Plus you may not find another similar source of income that is fairly stable and you can increase by 3% each year to match inflation.

My personal strategy is to never ever sell my houses and pass them tax free to my kids upon death. We're talking about hundreds of thousand of tax saving. if I do sell, I will 1031 exchange them.

My advice to you: 1031 exchange all the houses that are a headache. This is a common strategy among RE investors. Get rid of the houses that are less profitable or need too much work, 1031 exchange them, hire a PM. Avoid paying taxes on your cap gains.
Why would you suggest taking a 4-5% cap rate and reducing it another ~$10k to 3-4%? Awful idea. :oops:
teelainen wrote:
Tue Apr 16, 2019 10:24 pm
Leemiller wrote:
Mon Apr 15, 2019 1:43 pm
You might want to get some 1031 advice. I don’t believe you need someone to buy all ten from you, I thought you could escrow funds for 6 months or so pending finding a replacement property. Also, not sure if you’re including maintanence costs by reserving funds annual. Two new roofs would put a huge dent in your returns.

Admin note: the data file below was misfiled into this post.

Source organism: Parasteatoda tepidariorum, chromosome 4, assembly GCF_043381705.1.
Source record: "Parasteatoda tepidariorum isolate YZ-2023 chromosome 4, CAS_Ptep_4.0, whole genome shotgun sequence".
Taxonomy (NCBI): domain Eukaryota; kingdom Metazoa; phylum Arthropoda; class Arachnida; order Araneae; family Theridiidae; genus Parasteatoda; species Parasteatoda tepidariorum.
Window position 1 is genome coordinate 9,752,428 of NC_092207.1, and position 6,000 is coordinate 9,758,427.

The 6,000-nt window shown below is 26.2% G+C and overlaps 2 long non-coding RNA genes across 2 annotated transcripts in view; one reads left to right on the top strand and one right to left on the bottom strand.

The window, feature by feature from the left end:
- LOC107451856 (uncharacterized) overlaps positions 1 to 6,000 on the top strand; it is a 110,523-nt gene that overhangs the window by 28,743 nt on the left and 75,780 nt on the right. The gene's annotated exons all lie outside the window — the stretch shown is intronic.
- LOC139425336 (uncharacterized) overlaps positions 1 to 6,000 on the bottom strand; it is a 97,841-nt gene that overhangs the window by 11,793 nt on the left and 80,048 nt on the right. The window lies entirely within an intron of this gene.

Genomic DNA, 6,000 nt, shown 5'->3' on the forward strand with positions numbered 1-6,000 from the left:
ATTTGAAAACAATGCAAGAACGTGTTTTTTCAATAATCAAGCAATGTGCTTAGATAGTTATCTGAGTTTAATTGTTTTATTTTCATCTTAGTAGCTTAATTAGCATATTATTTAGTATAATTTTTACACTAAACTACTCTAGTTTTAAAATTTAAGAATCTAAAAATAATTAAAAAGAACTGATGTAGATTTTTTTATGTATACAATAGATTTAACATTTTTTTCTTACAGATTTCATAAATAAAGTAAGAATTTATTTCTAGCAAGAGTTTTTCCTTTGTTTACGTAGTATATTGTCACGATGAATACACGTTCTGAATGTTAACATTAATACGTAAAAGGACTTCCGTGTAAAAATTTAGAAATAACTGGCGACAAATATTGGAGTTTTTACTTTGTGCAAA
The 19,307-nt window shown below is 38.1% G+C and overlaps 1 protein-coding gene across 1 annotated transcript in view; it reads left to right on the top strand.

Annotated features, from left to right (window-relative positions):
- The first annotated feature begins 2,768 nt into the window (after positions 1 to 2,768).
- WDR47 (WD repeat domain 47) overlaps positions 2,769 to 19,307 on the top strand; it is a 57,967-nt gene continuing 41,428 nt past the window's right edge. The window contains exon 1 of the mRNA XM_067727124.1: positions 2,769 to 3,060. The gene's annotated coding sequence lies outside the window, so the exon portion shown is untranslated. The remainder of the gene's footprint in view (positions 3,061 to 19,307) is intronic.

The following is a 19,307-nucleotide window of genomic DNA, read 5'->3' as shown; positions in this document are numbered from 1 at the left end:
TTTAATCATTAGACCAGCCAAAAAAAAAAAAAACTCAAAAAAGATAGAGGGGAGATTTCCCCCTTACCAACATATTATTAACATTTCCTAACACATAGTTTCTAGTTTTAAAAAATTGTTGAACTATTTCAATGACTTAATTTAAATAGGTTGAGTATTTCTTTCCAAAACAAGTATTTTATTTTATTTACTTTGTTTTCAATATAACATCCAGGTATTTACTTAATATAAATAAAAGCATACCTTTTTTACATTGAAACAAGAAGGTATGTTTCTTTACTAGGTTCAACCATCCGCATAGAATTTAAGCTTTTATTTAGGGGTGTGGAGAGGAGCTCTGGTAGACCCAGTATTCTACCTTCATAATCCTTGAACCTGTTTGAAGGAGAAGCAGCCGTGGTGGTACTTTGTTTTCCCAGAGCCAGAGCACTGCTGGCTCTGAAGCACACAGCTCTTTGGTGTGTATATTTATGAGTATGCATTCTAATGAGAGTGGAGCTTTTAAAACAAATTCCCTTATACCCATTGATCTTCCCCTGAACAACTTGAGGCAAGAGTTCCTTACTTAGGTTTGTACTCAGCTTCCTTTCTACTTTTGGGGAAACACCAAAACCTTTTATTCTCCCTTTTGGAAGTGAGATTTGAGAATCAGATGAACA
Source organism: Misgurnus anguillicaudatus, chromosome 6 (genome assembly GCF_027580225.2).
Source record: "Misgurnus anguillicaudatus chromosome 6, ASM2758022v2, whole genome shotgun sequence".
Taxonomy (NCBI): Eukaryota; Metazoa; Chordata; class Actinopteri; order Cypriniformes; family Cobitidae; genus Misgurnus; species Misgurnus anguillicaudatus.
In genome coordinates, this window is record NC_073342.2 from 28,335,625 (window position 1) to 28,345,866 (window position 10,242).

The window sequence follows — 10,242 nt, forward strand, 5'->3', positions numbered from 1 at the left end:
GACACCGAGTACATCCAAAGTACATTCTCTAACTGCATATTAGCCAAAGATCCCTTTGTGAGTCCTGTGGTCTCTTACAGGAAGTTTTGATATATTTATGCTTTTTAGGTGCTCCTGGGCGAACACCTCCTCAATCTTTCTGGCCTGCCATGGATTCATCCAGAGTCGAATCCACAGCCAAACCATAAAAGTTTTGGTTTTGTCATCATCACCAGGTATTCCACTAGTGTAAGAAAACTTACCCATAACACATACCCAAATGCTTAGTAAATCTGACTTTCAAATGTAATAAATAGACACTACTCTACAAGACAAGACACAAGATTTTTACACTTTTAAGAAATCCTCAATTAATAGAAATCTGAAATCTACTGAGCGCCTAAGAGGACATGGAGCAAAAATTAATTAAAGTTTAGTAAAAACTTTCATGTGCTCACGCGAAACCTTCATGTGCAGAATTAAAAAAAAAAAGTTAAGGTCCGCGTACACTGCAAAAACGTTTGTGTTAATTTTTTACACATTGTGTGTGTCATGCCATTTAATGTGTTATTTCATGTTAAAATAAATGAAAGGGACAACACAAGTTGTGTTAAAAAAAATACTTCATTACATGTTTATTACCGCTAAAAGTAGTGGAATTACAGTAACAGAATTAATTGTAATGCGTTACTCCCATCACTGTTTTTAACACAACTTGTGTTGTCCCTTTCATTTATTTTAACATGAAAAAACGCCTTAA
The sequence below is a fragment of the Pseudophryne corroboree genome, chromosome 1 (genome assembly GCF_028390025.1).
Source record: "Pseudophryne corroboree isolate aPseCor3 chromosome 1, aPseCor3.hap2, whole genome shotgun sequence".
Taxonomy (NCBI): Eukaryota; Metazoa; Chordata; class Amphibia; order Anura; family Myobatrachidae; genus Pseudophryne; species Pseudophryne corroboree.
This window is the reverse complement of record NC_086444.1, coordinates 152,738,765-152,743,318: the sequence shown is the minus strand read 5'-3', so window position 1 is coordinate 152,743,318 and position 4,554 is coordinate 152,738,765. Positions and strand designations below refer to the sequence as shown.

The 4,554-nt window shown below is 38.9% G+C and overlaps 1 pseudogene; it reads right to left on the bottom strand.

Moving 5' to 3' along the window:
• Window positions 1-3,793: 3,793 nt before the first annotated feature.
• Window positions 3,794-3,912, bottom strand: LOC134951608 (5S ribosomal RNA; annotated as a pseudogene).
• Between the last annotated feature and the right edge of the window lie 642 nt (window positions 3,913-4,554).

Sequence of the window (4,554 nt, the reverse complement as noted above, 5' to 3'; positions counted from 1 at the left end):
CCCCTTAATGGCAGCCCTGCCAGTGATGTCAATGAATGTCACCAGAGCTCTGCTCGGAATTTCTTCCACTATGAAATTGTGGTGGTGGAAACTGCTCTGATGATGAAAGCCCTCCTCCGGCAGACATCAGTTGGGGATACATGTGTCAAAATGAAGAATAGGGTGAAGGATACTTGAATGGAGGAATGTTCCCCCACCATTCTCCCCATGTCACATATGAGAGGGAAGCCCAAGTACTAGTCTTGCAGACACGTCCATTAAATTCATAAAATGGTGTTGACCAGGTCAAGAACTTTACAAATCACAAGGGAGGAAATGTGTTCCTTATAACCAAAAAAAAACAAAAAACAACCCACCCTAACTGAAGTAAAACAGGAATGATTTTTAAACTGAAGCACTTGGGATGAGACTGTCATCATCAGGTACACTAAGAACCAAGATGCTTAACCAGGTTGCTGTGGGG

You don't need the same person to buy all 10 properties from you, but it's easier that way. The investor has 45 days to identify potential replacement properties and 180 days to acquire the replacement property. The exchange must be completed in 180 days, not 45 days plus 180 days.

If you are selling the 10 properties to different people at different times, you must find all the buyers within 45 days and find your replacement property within that same time as well.
So do them each in separate exchanges? You can do that you know.